Gorant: Shin and Creamer and to a lesser extent Kerr are just giving up too much in distance to consistently compete with Yani. They may have a week here and there, but they have to be so much better in every other phase of the game to keep up.
Evans: Cristie Kerr is the best of the lot, in terms of experience and ability.
Shipnuck: I love Jiyai Shin, but she has so much less firepower than Tseng. Ditto Miyazato. Creamer has a brittle body and appears to be easily distracted by the trappings of fame. Kerr has the putting stroke but always gets in her own way mentally. Pettersen can’t close. Lincicome has tons of talent but not the drive to be great. Wie could be a legitimate threat, but she’s too smart and well-rounded for a golfer; I don’t think hitting balls will ever be enough for her. In short, there are no challengers for Yani.
Godich: I’m getting almost as tired of the Michelle Wie college fallback as I am of Tiger’s ongoing swing overhaul. Shouldn’t we expect more from Wie?
Wei: Having played in college, not even in the big leagues, I can say from personal experience that it’s pretty difficult to focus on golf and school. I think she tweeted during the Kraft that she was taking a midterm in between rounds? Grinding through a tournament is hard enough without adding the stress of school and taking tests on the road. You almost have to choose one or the other. She’s done a decent job.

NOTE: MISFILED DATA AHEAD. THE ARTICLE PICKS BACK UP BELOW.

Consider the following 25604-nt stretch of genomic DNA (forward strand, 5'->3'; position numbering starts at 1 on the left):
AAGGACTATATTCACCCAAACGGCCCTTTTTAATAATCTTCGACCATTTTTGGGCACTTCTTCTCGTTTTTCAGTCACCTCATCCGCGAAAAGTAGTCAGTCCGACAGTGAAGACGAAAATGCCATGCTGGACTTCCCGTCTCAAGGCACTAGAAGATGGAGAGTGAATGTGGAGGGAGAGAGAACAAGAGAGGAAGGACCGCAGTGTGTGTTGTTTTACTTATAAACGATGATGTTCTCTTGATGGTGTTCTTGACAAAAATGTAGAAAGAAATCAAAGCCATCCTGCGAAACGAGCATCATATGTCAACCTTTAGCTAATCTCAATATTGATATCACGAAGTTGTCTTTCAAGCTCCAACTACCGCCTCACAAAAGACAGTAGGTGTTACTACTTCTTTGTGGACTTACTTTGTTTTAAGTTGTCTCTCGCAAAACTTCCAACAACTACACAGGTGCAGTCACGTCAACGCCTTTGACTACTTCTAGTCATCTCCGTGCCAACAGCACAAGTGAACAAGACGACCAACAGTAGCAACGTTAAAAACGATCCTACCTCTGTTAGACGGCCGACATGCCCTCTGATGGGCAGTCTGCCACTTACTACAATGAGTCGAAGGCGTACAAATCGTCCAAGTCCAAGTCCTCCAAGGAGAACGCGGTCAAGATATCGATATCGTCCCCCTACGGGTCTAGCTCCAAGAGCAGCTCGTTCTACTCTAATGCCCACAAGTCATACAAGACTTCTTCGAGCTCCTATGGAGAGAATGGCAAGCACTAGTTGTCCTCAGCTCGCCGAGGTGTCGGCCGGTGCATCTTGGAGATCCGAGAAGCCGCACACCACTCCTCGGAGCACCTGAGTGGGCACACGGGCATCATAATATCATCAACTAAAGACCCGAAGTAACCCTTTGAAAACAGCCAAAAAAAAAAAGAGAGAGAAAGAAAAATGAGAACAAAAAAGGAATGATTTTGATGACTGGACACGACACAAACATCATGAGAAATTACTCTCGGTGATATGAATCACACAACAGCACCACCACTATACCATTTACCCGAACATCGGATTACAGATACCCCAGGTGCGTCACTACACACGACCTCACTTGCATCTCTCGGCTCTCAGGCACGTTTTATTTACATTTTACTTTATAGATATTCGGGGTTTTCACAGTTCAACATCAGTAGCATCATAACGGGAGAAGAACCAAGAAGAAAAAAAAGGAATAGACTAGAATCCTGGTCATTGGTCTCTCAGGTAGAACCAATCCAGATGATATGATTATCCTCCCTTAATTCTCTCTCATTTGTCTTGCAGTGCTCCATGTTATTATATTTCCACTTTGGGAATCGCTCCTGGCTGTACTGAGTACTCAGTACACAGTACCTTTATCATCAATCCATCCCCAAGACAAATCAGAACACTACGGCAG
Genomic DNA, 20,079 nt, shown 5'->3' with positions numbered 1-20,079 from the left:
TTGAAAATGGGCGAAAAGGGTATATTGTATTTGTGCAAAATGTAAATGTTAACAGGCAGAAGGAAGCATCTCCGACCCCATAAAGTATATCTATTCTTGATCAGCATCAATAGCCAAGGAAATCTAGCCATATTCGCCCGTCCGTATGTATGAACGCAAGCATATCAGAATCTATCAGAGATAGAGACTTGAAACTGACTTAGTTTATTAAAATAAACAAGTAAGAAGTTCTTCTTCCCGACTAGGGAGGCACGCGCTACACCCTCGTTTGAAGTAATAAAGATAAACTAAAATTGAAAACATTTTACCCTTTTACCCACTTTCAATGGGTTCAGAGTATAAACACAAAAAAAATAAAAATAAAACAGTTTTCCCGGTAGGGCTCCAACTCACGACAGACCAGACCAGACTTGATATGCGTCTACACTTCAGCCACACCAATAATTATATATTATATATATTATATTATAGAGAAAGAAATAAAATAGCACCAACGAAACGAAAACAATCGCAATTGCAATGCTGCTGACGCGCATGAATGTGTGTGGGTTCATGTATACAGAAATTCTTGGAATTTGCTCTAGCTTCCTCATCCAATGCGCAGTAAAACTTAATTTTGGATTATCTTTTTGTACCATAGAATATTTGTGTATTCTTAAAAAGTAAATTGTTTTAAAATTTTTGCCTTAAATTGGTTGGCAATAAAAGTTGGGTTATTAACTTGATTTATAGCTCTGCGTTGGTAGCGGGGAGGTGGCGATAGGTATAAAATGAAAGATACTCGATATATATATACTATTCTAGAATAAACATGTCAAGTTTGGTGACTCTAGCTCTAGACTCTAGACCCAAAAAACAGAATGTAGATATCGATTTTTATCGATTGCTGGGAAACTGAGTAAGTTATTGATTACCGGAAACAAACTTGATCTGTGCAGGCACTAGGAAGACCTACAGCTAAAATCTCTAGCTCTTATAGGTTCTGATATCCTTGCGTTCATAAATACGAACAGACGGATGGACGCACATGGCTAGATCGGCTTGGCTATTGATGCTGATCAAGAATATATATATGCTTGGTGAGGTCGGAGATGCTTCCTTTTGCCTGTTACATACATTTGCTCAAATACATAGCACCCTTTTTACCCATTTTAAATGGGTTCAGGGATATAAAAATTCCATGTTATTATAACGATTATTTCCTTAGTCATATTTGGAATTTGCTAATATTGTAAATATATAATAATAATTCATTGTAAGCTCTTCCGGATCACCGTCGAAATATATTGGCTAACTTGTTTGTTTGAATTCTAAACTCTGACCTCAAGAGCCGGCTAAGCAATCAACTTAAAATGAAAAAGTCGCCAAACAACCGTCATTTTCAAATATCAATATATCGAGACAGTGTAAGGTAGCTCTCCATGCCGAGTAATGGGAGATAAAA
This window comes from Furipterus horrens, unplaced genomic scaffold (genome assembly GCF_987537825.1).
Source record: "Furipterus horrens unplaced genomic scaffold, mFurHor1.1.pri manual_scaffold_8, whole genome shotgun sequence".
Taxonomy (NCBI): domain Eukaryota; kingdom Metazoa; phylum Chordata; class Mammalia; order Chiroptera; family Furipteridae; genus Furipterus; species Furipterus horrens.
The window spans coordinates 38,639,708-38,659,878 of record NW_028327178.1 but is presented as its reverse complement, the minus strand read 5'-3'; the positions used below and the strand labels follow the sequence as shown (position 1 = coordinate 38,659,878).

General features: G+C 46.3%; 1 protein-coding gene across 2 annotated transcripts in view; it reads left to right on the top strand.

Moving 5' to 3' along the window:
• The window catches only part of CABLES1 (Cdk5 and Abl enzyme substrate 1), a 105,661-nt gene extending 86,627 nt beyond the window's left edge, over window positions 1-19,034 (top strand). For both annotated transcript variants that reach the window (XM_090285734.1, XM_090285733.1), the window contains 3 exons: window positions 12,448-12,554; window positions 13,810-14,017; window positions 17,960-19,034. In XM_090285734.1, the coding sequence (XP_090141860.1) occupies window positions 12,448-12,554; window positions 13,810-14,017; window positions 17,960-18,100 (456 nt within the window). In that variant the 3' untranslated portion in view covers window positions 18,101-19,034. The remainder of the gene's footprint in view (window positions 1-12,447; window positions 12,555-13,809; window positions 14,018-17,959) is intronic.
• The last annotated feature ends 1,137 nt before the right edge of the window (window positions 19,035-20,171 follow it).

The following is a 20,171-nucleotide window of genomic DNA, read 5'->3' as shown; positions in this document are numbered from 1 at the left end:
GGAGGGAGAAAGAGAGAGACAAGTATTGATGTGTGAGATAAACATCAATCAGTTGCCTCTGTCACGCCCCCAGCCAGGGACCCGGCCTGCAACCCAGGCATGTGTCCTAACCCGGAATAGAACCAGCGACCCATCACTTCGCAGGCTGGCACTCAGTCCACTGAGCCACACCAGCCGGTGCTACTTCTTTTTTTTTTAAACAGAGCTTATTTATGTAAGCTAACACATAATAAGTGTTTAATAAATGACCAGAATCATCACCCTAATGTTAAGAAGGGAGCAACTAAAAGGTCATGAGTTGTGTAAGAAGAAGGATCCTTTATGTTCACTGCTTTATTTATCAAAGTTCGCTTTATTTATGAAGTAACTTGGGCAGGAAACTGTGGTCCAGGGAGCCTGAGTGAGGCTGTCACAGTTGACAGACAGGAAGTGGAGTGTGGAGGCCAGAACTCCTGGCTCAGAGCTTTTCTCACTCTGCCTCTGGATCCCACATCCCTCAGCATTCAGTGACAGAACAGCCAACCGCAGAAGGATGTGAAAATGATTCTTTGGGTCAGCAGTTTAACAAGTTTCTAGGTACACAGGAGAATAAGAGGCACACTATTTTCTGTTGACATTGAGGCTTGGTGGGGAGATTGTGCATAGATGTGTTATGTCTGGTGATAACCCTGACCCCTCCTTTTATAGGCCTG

Lipsey: Wie almost won majors as a teenager, so she set an Everest-high bar that she’ll be measured against for the rest of her career.
Gorant: It’s hard to expect a lot right now. Once she’s a full-time golfer, she’ll have to back it up with some Ws or fade from the conversation.
Hack: The LPGA schedule is so herky-jerky that all of the players are dealing with layoffs and rust, not just Michelle.
Herre: Could be that Wie’s best days as a golfer are behind her. Maybe she simply wants a different kind of life. Pro golf might seem glamorous, but it’s a grind and can be very lonely, especially for women.
Godich: Fredrik Jacobson broke through for his first win in the birdie-fest at the Travelers, but for the first two days the big story was 19-year-old amateur Patrick Cantlay. A week after being low am at the Open (with a 21st-place, even-par finish), Cantlay turned heads by taking the lead at the halfway point with a second-round 60. He’s been adamant about returning to UCLA. Is that the right move, or should he just turn pro before he tees it up at this week’s AT&T?
Herre: If Cantlay continues to play like he did at the Open and in Hartford, he will soon face a decision: do I stay in school or do I set myself up financially for the rest of my life? The money might not be on the table a few years from now.
Mike Walker, senior editor, Golf Magazine: If Cantlay is serious about becoming a top professional golfer, he’ll develop as a player a lot faster on the Tour than at UCLA.
Lipsey: Many American golf prodigies seem too caught up in the college thing, as if it’s the moral high road. If your life plans are pro golf, why linger in a place where your game and career will stagnate? Turn pro!
Hack: Hard to blame him for wanting to spend four years at the world’s most beautiful college campus.
Shipnuck: As a Bruin, I know how much fun he would be giving up. The Tour is a cut-throat business and can be a soul-sucking grind. I wouldn’t wish that on a 19-year-old. He should stay four years. The Tour isn’t going anywhere.
Godich: He can spend his “winters” there. The kid needs to take advantage while the opportunity is there.